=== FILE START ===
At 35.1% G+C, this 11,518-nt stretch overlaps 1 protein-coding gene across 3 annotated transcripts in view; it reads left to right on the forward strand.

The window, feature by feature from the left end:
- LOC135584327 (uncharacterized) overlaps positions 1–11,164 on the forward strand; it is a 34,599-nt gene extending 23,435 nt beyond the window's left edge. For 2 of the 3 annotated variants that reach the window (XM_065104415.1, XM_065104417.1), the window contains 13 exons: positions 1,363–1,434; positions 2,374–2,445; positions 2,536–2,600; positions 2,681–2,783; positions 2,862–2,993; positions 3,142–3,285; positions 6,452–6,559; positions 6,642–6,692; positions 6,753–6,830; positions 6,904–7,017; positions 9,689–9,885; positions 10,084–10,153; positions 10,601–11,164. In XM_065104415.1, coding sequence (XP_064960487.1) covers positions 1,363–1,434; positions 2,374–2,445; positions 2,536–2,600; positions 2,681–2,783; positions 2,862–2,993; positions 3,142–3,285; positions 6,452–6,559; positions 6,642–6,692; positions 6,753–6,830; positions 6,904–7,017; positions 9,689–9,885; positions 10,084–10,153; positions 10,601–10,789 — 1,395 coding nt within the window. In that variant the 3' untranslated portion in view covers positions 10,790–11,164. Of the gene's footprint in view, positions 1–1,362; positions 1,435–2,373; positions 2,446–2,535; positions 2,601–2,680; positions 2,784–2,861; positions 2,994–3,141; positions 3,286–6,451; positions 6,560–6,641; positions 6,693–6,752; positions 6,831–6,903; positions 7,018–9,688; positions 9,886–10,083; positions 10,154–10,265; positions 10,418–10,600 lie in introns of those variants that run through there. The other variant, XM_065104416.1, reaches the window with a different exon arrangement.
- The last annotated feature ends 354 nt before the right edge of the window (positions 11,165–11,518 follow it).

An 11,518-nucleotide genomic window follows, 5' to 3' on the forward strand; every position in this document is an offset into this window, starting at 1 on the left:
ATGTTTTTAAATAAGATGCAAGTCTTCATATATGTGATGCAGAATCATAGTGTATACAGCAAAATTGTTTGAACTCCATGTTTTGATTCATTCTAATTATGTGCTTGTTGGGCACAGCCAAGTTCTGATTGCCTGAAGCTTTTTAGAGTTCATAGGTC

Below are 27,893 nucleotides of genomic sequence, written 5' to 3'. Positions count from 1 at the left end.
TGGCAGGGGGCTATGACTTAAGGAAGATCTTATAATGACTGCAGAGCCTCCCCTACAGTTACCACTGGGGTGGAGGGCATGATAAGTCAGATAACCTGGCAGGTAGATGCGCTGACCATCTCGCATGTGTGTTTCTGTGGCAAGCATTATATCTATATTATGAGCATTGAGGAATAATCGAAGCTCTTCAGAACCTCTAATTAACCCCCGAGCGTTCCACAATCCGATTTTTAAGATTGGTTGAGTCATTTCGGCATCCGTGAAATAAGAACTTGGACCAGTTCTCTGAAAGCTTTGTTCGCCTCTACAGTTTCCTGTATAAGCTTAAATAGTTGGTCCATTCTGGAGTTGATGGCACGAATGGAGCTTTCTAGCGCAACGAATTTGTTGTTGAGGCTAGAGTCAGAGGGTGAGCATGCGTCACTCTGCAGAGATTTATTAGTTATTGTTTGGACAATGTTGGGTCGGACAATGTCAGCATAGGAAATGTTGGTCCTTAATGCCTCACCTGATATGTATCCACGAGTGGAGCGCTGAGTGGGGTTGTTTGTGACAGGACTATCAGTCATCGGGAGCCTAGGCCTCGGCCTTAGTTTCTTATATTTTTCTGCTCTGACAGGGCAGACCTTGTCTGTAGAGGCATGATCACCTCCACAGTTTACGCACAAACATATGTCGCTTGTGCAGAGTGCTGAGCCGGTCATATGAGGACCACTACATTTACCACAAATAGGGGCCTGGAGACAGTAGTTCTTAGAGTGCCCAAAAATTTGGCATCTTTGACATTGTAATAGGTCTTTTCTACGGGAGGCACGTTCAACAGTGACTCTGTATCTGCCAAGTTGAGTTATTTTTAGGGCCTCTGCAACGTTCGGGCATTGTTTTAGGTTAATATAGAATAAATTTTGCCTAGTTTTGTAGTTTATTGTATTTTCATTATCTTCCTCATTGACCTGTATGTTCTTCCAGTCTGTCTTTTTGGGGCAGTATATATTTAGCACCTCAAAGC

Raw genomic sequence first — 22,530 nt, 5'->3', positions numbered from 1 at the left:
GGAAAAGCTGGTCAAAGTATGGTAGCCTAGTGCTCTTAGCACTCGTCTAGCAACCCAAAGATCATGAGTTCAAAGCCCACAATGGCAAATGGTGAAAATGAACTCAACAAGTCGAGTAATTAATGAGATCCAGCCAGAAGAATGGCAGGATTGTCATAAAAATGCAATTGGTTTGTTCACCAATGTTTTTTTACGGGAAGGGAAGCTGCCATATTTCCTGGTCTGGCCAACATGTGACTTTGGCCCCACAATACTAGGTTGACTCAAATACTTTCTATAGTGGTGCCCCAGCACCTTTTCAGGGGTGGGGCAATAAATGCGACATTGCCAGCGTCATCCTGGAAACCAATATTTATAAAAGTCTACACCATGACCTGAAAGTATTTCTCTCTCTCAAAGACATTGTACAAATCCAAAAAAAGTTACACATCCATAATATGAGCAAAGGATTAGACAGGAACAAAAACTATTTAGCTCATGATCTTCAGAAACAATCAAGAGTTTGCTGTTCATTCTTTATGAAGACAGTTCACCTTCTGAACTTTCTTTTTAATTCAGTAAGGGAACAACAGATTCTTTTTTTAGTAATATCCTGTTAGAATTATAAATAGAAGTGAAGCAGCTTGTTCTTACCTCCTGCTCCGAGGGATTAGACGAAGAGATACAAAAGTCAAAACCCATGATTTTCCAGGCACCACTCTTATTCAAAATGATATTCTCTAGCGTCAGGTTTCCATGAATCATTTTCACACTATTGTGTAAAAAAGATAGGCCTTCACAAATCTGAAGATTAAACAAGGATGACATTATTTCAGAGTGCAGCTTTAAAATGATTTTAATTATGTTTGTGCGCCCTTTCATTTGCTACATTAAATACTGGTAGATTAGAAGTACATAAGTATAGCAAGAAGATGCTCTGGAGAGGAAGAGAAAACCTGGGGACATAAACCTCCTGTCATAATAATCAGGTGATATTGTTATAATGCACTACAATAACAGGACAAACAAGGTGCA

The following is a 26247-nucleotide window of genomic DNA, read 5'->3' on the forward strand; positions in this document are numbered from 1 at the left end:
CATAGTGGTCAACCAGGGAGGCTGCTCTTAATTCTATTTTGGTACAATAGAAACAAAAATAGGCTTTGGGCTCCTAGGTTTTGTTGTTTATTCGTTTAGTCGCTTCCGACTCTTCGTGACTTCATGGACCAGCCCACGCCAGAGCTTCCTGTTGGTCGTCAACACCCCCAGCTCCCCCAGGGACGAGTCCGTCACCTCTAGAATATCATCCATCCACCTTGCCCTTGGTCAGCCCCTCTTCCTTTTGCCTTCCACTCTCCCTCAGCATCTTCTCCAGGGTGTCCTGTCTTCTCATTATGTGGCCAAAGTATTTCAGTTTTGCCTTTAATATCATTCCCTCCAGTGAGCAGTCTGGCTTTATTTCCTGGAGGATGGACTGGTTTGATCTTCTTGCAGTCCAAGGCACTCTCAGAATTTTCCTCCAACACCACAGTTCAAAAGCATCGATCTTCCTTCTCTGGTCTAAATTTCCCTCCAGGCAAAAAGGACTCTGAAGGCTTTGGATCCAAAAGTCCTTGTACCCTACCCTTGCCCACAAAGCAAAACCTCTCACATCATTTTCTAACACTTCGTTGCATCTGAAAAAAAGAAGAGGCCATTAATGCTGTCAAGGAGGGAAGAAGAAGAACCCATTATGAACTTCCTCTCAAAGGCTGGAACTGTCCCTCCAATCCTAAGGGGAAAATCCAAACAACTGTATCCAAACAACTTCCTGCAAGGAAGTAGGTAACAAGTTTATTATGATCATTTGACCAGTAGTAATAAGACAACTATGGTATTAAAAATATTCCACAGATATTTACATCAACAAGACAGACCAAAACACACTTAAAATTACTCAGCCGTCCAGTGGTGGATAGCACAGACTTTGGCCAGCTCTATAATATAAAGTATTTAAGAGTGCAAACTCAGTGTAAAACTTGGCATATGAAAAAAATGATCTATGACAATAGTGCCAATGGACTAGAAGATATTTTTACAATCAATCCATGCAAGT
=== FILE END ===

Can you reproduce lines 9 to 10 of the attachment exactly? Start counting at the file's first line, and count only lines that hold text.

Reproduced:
Raw genomic sequence first — 22,530 nt, 5'->3', positions numbered from 1 at the left:
GGAAAAGCTGGTCAAAGTATGGTAGCCTAGTGCTCTTAGCACTCGTCTAGCAACCCAAAGATCATGAGTTCAAAGCCCACAATGGCAAATGGTGAAAATGAACTCAACAAGTCGAGTAATTAATGAGATCCAGCCAGAAGAATGGCAGGATTGTCATAAAAATGCAATTGGTTTGTTCACCAATGTTTTTTTACGGGAAGGGAAGCTGCCATATTTCCTGGTCTGGCCAACATGTGACTTTGGCCCCACAATACTAGGTTGACTCAAATACTTTCTATAGTGGTGCCCCAGCACCTTTTCAGGGGTGGGGCAATAAATGCGACATTGCCAGCGTCATCCTGGAAACCAATATTTATAAAAGTCTACACCATGACCTGAAAGTATTTCTCTCTCTCAAAGACATTGTACAAATCCAAAAAAAGTTACACATCCATAATATGAGCAAAGGATTAGACAGGAACAAAAACTATTTAGCTCATGATCTTCAGAAACAATCAAGAGTTTGCTGTTCATTCTTTATGAAGACAGTTCACCTTCTGAACTTTCTTTTTAATTCAGTAAGGGAACAACAGATTCTTTTTTTAGTAATATCCTGTTAGAATTATAAATAGAAGTGAAGCAGCTTGTTCTTACCTCCTGCTCCGAGGGATTAGACGAAGAGATACAAAAGTCAAAACCCATGATTTTCCAGGCACCACTCTTATTCAAAATGATATTCTCTAGCGTCAGGTTTCCATGAATCATTTTCACACTATTGTGTAAAAAAGATAGGCCTTCACAAATCTGAAGATTAAACAAGGATGACATTATTTCAGAGTGCAGCTTTAAAATGATTTTAATTATGTTTGTGCGCCCTTTCATTTGCTACATTAAATACTGGTAGATTAGAAGTACATAAGTATAGCAAGAAGATGCTCTGGAGAGGAAGAGAAAACCTGGGGACATAAACCTCCTGTCATAATAATCAGGTGATATTGTTATAATGCACTACAATAACAGGACAAACAAGGTGCA